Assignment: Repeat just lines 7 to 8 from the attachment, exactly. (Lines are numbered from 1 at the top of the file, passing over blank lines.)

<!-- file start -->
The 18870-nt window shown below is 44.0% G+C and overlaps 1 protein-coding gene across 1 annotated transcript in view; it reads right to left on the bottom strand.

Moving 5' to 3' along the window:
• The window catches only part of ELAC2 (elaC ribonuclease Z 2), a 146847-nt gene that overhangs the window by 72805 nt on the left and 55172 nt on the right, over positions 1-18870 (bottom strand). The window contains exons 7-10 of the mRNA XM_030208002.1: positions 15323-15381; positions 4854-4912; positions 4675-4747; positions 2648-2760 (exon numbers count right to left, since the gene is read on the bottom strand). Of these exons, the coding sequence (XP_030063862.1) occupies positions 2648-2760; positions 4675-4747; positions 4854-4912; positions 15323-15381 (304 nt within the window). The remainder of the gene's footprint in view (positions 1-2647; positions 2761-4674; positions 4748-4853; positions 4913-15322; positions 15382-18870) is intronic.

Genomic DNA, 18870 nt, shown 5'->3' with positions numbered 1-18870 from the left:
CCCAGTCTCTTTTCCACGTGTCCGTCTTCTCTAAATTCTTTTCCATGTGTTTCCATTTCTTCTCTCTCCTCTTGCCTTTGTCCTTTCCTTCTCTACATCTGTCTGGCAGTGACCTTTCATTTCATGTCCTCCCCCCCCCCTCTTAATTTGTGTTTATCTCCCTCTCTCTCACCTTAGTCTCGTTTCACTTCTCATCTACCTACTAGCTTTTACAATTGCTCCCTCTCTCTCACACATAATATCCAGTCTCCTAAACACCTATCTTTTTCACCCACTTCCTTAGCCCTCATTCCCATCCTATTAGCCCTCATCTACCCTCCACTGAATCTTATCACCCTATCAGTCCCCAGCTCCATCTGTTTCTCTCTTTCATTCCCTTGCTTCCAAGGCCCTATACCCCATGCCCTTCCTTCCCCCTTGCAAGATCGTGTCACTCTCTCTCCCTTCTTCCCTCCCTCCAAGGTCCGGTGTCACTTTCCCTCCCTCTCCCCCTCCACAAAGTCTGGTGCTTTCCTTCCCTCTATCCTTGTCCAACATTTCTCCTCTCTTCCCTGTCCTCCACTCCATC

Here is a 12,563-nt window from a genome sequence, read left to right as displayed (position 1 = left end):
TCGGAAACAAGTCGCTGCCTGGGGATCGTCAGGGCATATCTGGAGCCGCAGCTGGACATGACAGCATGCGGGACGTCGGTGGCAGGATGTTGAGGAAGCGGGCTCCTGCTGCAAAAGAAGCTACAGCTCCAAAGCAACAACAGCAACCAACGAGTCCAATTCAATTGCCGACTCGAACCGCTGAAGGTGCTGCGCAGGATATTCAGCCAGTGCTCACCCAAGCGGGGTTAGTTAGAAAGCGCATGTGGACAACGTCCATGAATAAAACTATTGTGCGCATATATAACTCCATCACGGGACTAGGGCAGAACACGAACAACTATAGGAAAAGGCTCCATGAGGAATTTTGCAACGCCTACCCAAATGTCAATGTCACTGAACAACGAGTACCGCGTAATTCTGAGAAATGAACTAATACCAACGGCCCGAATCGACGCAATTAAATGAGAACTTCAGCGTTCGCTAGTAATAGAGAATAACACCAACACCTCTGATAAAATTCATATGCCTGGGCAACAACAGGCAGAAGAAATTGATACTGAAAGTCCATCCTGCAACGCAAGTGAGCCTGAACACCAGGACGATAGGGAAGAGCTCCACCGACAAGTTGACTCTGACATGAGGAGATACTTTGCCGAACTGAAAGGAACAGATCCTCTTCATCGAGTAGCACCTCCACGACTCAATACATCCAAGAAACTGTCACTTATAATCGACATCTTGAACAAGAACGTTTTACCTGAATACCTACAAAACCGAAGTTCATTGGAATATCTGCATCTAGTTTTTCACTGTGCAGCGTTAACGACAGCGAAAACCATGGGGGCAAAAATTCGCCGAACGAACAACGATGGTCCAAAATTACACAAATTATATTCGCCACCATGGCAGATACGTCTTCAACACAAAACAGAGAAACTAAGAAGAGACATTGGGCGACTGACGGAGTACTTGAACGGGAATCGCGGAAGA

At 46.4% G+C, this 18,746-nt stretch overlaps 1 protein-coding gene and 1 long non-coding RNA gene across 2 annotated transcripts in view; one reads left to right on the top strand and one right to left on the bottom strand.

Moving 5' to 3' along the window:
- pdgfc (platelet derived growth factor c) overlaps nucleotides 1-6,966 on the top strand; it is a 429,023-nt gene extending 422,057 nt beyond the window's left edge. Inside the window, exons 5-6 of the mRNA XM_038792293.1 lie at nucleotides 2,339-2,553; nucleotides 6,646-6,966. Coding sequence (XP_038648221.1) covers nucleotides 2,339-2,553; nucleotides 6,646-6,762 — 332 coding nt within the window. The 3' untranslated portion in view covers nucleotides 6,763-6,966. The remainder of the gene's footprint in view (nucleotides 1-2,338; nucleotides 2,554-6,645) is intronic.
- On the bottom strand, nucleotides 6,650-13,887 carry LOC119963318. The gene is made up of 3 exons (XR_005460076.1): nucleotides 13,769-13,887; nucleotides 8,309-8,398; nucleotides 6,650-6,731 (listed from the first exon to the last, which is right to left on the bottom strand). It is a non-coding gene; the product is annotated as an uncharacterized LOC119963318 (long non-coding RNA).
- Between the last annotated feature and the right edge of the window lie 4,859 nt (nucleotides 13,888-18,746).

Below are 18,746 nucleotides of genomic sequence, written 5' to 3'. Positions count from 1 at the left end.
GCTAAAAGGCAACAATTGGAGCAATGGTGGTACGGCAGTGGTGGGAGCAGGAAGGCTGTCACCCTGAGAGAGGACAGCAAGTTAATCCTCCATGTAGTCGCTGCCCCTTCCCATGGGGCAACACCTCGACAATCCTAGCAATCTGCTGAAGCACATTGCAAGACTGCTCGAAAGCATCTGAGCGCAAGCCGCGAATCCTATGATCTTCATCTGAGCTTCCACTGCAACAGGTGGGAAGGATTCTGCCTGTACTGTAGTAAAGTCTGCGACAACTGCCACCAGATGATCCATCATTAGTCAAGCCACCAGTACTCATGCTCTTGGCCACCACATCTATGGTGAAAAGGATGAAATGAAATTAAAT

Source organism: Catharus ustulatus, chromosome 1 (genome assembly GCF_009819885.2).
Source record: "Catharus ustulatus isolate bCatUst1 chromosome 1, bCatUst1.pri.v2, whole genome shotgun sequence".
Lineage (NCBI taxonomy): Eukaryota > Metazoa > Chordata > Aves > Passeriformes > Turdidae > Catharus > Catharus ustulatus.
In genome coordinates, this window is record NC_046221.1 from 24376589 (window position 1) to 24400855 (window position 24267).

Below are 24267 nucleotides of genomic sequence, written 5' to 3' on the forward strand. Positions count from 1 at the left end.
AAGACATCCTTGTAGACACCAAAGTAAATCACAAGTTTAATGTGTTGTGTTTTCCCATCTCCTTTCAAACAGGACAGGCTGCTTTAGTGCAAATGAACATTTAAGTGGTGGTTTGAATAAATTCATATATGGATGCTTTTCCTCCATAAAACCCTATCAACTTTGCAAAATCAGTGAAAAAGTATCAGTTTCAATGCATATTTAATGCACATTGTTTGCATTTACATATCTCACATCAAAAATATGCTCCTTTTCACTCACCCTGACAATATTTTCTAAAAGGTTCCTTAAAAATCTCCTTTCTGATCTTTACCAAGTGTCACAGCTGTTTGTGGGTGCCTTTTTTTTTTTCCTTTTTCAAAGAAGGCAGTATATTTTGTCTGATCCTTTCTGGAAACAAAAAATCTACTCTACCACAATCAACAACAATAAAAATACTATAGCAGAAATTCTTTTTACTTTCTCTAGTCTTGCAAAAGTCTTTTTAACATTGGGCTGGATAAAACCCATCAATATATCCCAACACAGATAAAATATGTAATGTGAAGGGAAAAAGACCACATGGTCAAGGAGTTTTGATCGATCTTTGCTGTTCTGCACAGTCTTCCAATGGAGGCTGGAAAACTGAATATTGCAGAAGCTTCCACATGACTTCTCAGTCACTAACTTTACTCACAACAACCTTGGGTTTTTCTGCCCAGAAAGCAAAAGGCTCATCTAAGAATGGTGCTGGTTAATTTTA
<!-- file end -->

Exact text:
TCGGAAACAAGTCGCTGCCTGGGGATCGTCAGGGCATATCTGGAGCCGCAGCTGGACATGACAGCATGCGGGACGTCGGTGGCAGGATGTTGAGGAAGCGGGCTCCTGCTGCAAAAGAAGCTACAGCTCCAAAGCAACAACAGCAACCAACGAGTCCAATTCAATTGCCGACTCGAACCGCTGAAGGTGCTGCGCAGGATATTCAGCCAGTGCTCACCCAAGCGGGGTTAGTTAGAAAGCGCATGTGGACAACGTCCATGAATAAAACTATTGTGCGCATATATAACTCCATCACGGGACTAGGGCAGAACACGAACAACTATAGGAAAAGGCTCCATGAGGAATTTTGCAACGCCTACCCAAATGTCAATGTCACTGAACAACGAGTACCGCGTAATTCTGAGAAATGAACTAATACCAACGGCCCGAATCGACGCAATTAAATGAGAACTTCAGCGTTCGCTAGTAATAGAGAATAACACCAACACCTCTGATAAAATTCATATGCCTGGGCAACAACAGGCAGAAGAAATTGATACTGAAAGTCCATCCTGCAACGCAAGTGAGCCTGAACACCAGGACGATAGGGAAGAGCTCCACCGACAAGTTGACTCTGACATGAGGAGATACTTTGCCGAACTGAAAGGAACAGATCCTCTTCATCGAGTAGCACCTCCACGACTCAATACATCCAAGAAACTGTCACTTATAATCGACATCTTGAACAAGAACGTTTTACCTGAATACCTACAAAACCGAAGTTCATTGGAATATCTGCATCTAGTTTTTCACTGTGCAGCGTTAACGACAGCGAAAACCATGGGGGCAAAAATTCGCCGAACGAACAACGATGGTCCAAAATTACACAAATTATATTCGCCACCATGGCAGATACGTCTTCAACACAAAACAGAGAAACTAAGAAGAGACATTGGGCGACTGACGGAGTACTTGAACGGGAATCGCGGAAGA

At 46.4% G+C, this 18,746-nt stretch overlaps 1 protein-coding gene and 1 long non-coding RNA gene across 2 annotated transcripts in view; one reads left to right on the top strand and one right to left on the bottom strand.